Benfer’s comments on Cyndi Howell’s (of Cyndi’s List) book Planting Your Family Tree Online which is “is designed to take you step-by-step through the process of creating a genealogy Web site.”
I absolutely agree with the book’s premise that creating a website is an important tool for anyone interested in doing serious research on family history. It’s Benfer’s conclusion that a website will make a book unnecessary that I disagree with.
It seems Mr. Benfer had a bad experience with publishing. He recalls:
“Twenty years ago, using only a very simpleminded computer as a glorified typewriter, I put together a thick volume of lineage on part of my wife’s family, the result of more than a decade of close research. Because of my very limited budget, the production values were poor and fewer than two hundred copies were printed and mailed.”
Having discovered websites in the interim he now recommends: “Publishing on the Web is the least expensive and mostly widely accessible method of disseminating to others what you’ve learned.”
What Mr. Benfer ignores is that a virtual revolution in book publishing has occurred in the twenty years since his less than successful effort. As we have discussed several times in this blog, digital publishing and print-on-demand have made it possible for a self-publishing author to create a bookstore quality, heirloom book, even with a “very limited budget” like Mr. Benfer’s. And that's not even considering formats like e-books.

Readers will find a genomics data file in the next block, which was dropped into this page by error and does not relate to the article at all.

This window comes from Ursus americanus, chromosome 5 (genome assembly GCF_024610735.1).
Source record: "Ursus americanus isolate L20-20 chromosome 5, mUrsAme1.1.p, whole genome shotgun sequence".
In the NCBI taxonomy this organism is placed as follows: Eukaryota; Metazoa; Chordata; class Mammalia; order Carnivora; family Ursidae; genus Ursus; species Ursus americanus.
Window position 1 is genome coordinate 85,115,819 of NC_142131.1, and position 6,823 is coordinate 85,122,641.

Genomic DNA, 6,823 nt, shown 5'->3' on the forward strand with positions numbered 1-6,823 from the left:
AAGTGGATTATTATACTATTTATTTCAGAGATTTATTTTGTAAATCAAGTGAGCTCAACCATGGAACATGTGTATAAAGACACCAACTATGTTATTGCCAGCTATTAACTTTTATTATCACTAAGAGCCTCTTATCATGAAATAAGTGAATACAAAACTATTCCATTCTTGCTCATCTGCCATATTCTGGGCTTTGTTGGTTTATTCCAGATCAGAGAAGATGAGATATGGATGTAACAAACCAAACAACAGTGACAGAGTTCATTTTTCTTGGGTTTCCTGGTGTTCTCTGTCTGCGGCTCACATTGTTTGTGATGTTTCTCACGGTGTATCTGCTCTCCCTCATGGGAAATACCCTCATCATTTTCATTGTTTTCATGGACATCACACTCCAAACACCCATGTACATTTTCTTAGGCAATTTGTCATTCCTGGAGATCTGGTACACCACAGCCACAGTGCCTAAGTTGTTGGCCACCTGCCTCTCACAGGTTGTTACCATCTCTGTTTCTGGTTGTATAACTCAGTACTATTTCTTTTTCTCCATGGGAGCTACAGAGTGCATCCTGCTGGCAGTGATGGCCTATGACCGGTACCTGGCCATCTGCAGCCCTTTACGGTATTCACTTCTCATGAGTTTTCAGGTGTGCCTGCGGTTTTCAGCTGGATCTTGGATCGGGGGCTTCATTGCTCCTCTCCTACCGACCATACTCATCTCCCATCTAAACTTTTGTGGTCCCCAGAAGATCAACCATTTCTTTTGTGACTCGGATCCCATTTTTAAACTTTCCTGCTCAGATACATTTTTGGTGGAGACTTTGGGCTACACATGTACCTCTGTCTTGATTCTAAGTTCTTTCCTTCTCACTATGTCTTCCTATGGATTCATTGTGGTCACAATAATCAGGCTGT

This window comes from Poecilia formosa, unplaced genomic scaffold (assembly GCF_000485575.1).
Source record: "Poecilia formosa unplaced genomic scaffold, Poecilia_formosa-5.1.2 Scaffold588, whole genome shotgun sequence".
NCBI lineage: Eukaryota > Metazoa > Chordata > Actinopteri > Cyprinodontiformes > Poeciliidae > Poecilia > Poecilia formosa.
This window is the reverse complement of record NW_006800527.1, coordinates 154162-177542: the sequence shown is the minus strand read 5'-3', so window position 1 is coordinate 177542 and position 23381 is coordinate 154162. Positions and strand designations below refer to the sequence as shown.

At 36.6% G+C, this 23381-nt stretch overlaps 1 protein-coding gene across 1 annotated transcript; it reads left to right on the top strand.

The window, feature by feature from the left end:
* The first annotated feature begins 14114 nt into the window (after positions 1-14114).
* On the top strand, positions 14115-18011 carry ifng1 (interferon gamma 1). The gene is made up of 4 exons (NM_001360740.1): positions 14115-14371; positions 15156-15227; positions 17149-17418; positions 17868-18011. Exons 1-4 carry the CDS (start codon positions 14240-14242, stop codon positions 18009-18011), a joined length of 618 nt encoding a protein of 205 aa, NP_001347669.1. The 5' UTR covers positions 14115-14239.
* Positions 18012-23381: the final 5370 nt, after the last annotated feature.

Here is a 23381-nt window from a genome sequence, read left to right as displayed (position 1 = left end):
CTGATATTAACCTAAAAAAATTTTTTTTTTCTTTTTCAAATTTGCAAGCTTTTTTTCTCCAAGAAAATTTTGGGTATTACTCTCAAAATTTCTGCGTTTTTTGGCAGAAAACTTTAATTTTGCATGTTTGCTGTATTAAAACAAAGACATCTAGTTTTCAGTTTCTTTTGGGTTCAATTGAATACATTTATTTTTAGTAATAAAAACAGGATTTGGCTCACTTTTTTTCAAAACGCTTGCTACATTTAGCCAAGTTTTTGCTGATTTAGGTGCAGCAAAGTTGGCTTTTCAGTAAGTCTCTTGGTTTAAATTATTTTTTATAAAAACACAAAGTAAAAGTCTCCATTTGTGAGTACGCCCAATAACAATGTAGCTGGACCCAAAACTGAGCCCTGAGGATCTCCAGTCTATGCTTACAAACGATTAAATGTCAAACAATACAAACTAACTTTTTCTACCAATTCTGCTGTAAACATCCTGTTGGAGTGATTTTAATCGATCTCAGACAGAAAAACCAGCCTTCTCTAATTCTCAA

More importantly, Mr. Benfer concludes that a website is superior because, “Your research is always a work in progress anyway.”
It is here that we part ways. The problem is that there is a very great distinction between research and publication. Research is the gathering of information – raw data. Publication is a product of reflection on that data to analyze, organize and draw a conclusion from it.
I’ve spent over forty years researching and publishing on California and San Francisco history. Through those years I’ve taught several thousand students that a historian should always try to answer three questions about whatever he is studying:
- What is your evidence? How do you know this is true?
- From whose point of view is it true?
- So what? Why is this important?
These questions apply to family history as much as they do to any other historical study. Posting exhaustive research data on a website won’t answer them. Only when someone makes the effort to draw conclusions can we learn the answers. That means preparing one’s research for publication.
A person who wants to go beyond research to become a “family historian” might very well need a website to aid in gathering data, but she also needs a book to her share what that data means and why it’s important.
Click here to read Issac Benfer’s post.